Successful companies tend to be more differentiated and more integrated than their less successful counterparts. As organizations grow, they evolve and differentiate into more and more departments or units-sales, production, human resources, and so forth. These units take on different characteristics in terms of their purpose, their structures, how they treat people, and how they orient to time. As these organizations become more differentiated, it becomes increasingly difficult to integrate the efforts of the various units. And yet there are many highly complex and differentiated companies that are also highly integrated, and these tend to be very successful.
I know a man who spent the past twenty years building the family business. It has grown to be a sizable company, an accomplishment for which he rightly feels very proud. He looks upon himself as a creative leader with a knack for seeing in to the technological future. Over the years he has made a number of risky decisions that have ended up positioning the company for significant growth.
In spite of his many accomplishments, he does not see himself as a great manager who can keep all the details in place. Given this self-assessment, he made a decision to hire a woman to be president of his most important division. She has a detail-focused orientation and is hard-driving. My friend has been delighted with the results she has produced. The woman delivers the specified numbers quarter after quarter.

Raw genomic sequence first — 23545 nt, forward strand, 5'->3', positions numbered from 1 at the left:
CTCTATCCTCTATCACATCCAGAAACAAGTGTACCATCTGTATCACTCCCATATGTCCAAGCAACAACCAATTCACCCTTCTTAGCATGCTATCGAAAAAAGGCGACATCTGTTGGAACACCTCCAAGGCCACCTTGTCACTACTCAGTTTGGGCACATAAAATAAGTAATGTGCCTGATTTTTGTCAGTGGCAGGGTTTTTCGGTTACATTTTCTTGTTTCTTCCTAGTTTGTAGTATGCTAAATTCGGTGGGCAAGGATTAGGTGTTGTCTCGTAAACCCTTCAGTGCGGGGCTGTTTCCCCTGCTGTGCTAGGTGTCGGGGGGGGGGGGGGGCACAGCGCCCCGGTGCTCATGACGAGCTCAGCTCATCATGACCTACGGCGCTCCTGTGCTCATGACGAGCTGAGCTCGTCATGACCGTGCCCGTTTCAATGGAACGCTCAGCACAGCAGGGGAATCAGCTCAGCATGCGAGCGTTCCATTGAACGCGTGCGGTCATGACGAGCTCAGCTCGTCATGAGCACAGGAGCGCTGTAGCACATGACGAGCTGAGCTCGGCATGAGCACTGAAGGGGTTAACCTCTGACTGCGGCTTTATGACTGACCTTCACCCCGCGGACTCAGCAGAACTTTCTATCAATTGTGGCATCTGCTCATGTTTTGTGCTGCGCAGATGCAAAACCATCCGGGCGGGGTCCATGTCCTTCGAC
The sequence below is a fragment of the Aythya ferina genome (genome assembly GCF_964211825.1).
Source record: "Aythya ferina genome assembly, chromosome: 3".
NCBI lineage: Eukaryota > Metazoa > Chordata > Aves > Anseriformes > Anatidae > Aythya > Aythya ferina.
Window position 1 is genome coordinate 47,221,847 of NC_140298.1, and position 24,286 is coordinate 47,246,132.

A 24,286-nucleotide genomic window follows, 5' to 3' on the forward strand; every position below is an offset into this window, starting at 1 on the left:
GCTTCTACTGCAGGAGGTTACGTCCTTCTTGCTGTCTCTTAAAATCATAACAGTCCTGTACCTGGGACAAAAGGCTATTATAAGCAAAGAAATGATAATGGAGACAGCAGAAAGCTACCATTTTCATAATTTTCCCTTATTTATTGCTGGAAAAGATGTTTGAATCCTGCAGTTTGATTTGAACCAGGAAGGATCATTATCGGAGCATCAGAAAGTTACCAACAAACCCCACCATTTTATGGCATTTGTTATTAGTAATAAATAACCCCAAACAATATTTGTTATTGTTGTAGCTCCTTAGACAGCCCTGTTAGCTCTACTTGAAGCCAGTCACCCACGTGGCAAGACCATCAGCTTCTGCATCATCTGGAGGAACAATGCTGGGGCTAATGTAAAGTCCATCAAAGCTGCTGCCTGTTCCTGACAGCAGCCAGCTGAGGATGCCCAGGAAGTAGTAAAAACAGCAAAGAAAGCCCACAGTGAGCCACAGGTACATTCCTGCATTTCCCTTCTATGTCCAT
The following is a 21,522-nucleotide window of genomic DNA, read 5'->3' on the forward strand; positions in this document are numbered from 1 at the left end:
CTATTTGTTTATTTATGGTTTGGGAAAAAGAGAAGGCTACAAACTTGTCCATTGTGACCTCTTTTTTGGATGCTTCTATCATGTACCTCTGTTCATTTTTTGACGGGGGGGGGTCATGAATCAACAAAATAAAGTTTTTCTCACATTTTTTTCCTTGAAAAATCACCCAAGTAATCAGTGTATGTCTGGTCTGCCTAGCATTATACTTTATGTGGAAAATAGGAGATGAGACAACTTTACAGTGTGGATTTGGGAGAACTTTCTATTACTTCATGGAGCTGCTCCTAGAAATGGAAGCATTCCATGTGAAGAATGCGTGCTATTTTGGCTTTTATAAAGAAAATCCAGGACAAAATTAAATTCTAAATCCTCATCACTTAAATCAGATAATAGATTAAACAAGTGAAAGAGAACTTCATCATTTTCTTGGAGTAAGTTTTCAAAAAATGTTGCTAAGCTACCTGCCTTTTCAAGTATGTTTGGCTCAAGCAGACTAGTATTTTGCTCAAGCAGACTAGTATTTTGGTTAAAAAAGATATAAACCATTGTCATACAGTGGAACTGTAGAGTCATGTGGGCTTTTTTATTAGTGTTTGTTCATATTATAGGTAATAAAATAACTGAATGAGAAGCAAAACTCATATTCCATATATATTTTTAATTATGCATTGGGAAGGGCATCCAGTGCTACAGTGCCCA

Yet my friend has a problem. His brothers are also significant players in the business. Each of them sees this woman as the antithesis of the organizational culture they helped build, which has always been a place of innovation, caring, and stability. Her hard-driving, results-oriented focus does not go down well with them. They do not trust her, and they put enormous and continuous pressure on my friend to get rid of her.
My friend finds the conflict very painful. I asked him why he endures the pain. His answer was very simple: “It’s what is best for the business.”
Now this man would never see his own role in terms of differentiation and integration, yet that is what is going on. He has chosen to differentiate by hiring a woman who operates in a way that is outside the normal expectations. Her way of working causes conflict, and so the differentiated systems want to pull apart. But they cannot; they are integrated by my friend’s commitment.
Differentiation is normal and it causes conflict. Conflict turns many organizations negative. In positive organizations leaders do the work necessary to integrate differentiated systems. It is often painful work. They do it because they are committed to what is best for the organization (Quinn, Letters to Garrett: pg. 93-94).
Where is the conflict in my unit?
What am I doing to integrate differentiation?
How could we use this passage to create a more positive organization?